I definitely want to continue to explore large-scale work. I’d been wanting to print on banner vinyl (lona) for a long time. One, because it’s this cheap, industrial, commercial material that’s so often used for photography, but in a very different means, and it’s durable. During the installation I was walking on it and dragging it along the ground, and it held up absolutely fine. And, it is weatherproof, which is the beauty of using it in that space and makes it ideal for outdoor installations. Working on that scale is interesting because you don’t really know what’s happening until you’re in the installation process. So, that was exciting for me because normally my work is much more straightforward. I see the image on my computer. I know the size it’s going to be printed in. It gets printed and framed, and there it is. The finished piece isn’t wildly different from what I have been been seeing on the computer screen. In this piece, that was not the case at all. The process was so much more suspenseful and really rewarding.
This piece, #bleedingandangry, obviously feels angry and the rest of them don’t as much. Going back to your title, could you talk about the need for there to be both beauty and anger in addressing how to feel better about the future?
This image of my bloody middle finger is very straightforward and graphic and feels quite aggressive. Anger is a valid emotion, and it is important to find a productive way to deal with one’s anger. It isn’t something that we should have to keep quiet about — nor is menstrual blood for that matter! I think sometimes as women, and especially in Mexico, there isn’t this space for women to be aggressive.
That moves over to the jean jacket piece, which addresses something that I think about often as a non-native Spanish speaker: the idea of language and masculinity, the role of masculine words in Mexican Spanish. One day it popped into my head, if bien verga is such a dominant expression, bien vulva is only three letters different. Three letters different, but an entire gender concept, and why can’t it have the same meaning? It’s funny to me that I decided to get it embroidered on my favorite old jean jacket, because I’m not a very outwardly aggressive person. I’m not particularly grosera and it is unlikely that I will adopt the phrase into my own language. Wearing “bien vulva” across my back is simultaneously a subtle wink and a bold statement. It makes me wonder who will understand that, seeing these two words together, seeing it as an exclamation, as a statement. Who’s going to make that connection? Because I think if you give it any thought, really it is quite obvious. But, this masculinity in Mexican Spanish is so common that it might be something that just totally goes over the head. I’m intrigued to see what sort of reactions I receive when I wear it out.
The next piece is “Ebb&Flow: You Can Always Count on the Moon.” I love that title, and I was wondering if you could talk about it.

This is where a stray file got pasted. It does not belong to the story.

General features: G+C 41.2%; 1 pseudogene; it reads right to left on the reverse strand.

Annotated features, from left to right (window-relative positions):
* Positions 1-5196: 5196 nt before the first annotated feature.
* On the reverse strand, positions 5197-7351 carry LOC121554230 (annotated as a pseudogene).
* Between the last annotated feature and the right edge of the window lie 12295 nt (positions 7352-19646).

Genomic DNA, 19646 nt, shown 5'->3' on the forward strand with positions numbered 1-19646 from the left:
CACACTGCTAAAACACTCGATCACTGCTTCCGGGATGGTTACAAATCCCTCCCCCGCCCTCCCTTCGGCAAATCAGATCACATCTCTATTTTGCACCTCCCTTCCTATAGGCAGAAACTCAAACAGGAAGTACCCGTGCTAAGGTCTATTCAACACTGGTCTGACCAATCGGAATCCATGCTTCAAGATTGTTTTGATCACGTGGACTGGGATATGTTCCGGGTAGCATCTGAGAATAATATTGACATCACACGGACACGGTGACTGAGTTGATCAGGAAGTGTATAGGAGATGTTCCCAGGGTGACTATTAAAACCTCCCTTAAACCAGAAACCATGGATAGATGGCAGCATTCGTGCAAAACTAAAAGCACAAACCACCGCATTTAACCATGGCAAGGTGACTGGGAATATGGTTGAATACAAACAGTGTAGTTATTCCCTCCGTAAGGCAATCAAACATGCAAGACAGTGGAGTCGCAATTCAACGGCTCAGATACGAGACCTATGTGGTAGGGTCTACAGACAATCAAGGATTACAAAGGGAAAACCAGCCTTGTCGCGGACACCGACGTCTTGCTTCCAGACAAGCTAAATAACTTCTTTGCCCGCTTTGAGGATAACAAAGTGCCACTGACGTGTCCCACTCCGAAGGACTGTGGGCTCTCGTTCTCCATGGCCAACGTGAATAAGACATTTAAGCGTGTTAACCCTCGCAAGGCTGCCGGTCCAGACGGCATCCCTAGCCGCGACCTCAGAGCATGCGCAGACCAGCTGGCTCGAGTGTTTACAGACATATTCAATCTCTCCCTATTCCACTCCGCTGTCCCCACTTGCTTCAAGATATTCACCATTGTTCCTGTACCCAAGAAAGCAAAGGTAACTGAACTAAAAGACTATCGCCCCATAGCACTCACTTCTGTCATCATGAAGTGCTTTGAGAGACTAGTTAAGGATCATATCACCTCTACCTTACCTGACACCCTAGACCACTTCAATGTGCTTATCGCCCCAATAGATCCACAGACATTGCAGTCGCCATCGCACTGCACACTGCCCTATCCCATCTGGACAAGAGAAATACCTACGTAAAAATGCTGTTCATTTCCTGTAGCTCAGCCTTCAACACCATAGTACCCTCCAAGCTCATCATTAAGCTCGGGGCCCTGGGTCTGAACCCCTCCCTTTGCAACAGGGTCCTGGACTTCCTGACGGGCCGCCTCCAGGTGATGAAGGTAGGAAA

Well, the moon will always be above us, and it will always be doing its thing. Regardless of what’s happening down on earth, it’s above all of us and that cycle of life is always happening. I feel like that is an idea that can give anyone a bit of hope. Things are continuing. We’re moving forward, and life is cyclical. This will pass…hopefully sooner rather than later.
For the two pieces in the corner, can you talk about what the images are and also your orange color choice?
I like the way the orange in these images works to pick up the subtle, warmer tones that are in the Ebb&Flow” moons, and the way that those moons are waxing and waning, and the two central circles in these pieces aren’t moons, but in a sense they do kind of function as a pair of full moons. The actual image (the central circle on the right) is my dog Huitla’s chest. It’s my favourite part of her. It’s the fattiest and the most delicious; it’s her sweet spot. That particular part on her chest is where she has just a few hairs, and they happen to be white, so there is this graphic element to it. I made this simple image to be included in the video that was playing during the exhibition opening and the orange shade I chose for the background is a tone from the tomato in another image used in the video.
This piece, titled Todo Su Corazón, really came together on its own, which was one of the beautiful things about giving myself such freedom while working on this exhibition. I made the right hand image for my video and there was never any intention that it was going to be a two-dimensional piece. I was about to print the image to use in the video and looking at it on my computer I thought, “I’m going to photograph the screen.” I had no idea why. It just called to me for some reason. I liked this sort of digital pixel gradient thing that happened. So, I printed a copy of the photo of the screen too. I got it back from the printer and noticed it had the little Photoshop magnifying glass in the corner, and I liked that surprise detail. I loved the way the two photos looked together, and it was one of those moments where I was just driven by the aesthetic.
In the piece where you are floating, the thing that struck me is that your body looks so calm and serene; and you are floating, but then the black around you is such a contrast. Talk about how you decided to surround the image of your body with black.